Thousands of people protested in the Algerian capital and other cities on Tuesday demanding that President Abdelaziz Bouteflika step down, and the army chief warned that he would not allow a breakdown in security.
The ongoing unrest poses the biggest challenge yet to the ailing Bouteflika and a ruling elite still dominated by veterans of the 1954-1962 independence war against France.
Tens of thousands of people have rallied in cities around Algeria in the largest protests since the 2011 Arab Spring, calling on Bouteflika, 82, not to stand in an election scheduled for April 18. He submitted papers on Sunday.
On Tuesday, hundreds of students protested in Algiers and other cities including Constantine, Annaba and Blida.
"Game over" read one poster. "System - go away", said another.
Police maintained a watch on the protests, as in previous days, and blocked main roads to contain the marches. No clashes have taken place so far and the demonstrations have been largely peaceful.
However, Army Chief of Staff Lieutenant General Gaed Salah said on Tuesday the military would not allow a breakdown in security.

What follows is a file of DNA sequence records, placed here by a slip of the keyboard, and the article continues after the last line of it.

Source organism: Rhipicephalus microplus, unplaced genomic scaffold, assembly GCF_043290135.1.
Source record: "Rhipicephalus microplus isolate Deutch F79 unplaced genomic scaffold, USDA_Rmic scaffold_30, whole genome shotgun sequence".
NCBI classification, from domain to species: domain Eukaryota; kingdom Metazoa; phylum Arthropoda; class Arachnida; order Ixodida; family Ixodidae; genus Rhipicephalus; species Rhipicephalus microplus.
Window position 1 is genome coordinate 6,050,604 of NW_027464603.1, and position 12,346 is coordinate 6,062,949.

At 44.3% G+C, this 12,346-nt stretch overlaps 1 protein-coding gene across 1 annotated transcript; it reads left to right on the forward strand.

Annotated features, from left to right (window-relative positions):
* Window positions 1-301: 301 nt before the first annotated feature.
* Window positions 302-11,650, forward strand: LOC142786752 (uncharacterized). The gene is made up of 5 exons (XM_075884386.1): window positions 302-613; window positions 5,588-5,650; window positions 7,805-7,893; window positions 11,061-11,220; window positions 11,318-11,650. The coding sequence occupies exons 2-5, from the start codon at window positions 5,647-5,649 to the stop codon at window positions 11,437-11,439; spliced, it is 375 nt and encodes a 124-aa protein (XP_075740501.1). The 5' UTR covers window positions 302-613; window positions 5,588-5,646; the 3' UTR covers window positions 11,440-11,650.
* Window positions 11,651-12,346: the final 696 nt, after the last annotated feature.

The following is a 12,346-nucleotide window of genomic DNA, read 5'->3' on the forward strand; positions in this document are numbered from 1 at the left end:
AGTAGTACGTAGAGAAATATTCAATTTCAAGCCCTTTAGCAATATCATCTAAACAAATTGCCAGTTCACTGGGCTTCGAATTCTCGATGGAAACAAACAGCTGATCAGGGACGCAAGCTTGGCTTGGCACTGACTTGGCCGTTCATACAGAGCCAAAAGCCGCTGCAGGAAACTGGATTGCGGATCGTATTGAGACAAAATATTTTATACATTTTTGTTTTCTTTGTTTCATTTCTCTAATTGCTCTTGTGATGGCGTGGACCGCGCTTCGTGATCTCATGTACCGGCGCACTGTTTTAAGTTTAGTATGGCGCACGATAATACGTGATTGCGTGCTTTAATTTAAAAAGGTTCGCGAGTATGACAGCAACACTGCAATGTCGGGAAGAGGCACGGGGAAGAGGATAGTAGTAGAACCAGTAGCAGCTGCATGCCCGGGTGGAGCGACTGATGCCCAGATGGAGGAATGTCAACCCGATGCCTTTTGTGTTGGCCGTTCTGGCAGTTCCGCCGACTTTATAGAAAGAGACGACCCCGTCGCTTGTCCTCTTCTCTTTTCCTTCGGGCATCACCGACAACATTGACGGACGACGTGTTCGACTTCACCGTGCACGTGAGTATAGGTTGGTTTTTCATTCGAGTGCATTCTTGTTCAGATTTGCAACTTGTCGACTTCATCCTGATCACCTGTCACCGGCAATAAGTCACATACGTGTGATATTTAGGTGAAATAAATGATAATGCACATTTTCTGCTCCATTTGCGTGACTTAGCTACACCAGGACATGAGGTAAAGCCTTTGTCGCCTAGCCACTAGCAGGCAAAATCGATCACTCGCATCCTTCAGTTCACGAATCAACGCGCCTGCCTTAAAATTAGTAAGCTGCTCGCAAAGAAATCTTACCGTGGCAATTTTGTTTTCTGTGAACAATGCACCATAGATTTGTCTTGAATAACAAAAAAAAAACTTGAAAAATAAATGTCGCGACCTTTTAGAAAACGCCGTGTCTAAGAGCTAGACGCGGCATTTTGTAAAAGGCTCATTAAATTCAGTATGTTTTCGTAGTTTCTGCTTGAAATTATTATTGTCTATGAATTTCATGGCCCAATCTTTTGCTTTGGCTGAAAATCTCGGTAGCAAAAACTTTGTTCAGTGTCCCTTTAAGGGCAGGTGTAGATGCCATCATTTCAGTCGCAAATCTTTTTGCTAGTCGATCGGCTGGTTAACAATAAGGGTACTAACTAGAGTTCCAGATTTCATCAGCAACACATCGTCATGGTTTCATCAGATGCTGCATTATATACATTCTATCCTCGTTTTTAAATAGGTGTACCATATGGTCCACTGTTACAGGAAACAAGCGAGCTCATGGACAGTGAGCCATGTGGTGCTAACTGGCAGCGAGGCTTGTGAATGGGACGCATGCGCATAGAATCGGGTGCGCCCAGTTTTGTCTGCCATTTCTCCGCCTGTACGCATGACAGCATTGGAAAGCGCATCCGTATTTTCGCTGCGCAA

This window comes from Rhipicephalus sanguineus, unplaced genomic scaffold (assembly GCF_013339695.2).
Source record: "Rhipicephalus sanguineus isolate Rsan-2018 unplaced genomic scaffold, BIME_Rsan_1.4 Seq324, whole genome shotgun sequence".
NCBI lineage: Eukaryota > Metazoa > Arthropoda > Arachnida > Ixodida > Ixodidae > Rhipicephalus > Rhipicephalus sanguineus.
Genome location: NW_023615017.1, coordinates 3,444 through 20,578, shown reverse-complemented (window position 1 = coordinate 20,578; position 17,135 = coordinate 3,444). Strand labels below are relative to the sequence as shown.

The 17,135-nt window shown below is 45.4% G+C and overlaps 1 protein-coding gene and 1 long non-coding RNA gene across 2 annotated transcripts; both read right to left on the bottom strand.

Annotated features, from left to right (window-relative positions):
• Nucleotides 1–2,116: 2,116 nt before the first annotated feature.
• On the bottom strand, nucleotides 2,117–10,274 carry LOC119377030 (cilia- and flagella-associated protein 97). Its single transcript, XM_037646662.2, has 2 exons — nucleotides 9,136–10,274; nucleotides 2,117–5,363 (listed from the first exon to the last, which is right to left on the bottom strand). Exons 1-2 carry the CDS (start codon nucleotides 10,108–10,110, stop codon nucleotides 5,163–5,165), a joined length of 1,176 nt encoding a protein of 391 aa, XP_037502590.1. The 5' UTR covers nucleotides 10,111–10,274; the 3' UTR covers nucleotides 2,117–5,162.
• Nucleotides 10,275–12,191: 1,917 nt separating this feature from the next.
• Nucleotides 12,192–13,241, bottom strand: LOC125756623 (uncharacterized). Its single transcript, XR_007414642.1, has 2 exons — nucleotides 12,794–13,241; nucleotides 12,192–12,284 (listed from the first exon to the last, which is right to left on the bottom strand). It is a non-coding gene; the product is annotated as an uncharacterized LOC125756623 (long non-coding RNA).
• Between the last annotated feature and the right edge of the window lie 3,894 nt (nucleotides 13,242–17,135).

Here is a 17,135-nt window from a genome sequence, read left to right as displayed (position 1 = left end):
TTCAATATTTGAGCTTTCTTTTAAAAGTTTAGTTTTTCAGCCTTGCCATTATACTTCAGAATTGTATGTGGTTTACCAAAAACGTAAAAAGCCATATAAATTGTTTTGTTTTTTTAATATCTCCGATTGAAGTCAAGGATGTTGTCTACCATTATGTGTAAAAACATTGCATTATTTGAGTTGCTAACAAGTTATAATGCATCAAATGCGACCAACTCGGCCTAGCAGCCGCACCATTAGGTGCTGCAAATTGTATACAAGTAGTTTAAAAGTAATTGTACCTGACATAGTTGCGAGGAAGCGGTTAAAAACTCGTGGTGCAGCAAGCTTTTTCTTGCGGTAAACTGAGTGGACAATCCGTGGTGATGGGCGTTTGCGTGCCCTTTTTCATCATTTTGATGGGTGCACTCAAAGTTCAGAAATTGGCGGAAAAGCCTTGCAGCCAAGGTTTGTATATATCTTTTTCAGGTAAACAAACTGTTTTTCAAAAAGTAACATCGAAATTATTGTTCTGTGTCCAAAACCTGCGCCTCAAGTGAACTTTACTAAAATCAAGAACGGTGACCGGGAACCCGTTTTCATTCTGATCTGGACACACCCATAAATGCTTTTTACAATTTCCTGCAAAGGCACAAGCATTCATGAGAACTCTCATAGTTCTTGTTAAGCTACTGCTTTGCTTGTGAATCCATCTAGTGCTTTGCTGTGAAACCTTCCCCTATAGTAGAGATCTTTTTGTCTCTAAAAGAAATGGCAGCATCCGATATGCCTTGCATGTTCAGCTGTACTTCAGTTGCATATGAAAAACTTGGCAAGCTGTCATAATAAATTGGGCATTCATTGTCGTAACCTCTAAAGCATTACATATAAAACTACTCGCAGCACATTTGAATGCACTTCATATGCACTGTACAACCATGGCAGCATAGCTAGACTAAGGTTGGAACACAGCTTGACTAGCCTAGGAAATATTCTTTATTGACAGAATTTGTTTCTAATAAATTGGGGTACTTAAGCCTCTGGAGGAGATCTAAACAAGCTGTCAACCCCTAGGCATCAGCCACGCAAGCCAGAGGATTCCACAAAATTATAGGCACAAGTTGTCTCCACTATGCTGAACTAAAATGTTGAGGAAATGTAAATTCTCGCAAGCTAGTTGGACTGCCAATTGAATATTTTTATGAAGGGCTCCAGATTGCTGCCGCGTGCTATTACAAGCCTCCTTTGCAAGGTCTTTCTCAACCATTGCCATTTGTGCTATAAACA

"There are some parties who want Algeria to return to the era of extreme pain," Salah said during a visit to a military academy in Cherchell west of Algiers, Ennahar TV reported.
In 1991, the military cancelled an election that an Islamist party was poised to win. A decade of violence followed in which 200,000 people were killed as the security forces crushed the ensuing insurgency.
Algerians generally tolerated a political system that left little room for dissent as a price to pay for relative peace and stability.
But young Algerians who are at the forefront of the protests want a new generation of leaders and have few attachments to the old guard elite made up of the ruling party, businessmen, the military and security services. Almost 70 percent of Algerians are aged below 30.
They are agitating for jobs, better services and an end to rampant corruption in a country that is one of Africa's largest oil producers.
Bouteflika, in power for 20 years, has not spoken in public since suffering a stroke in 2013.
His opponents say he is no longer fit to lead, citing his health and a lack of economic reforms to tackle high unemployment, which exceeds 25 percent among people under 30.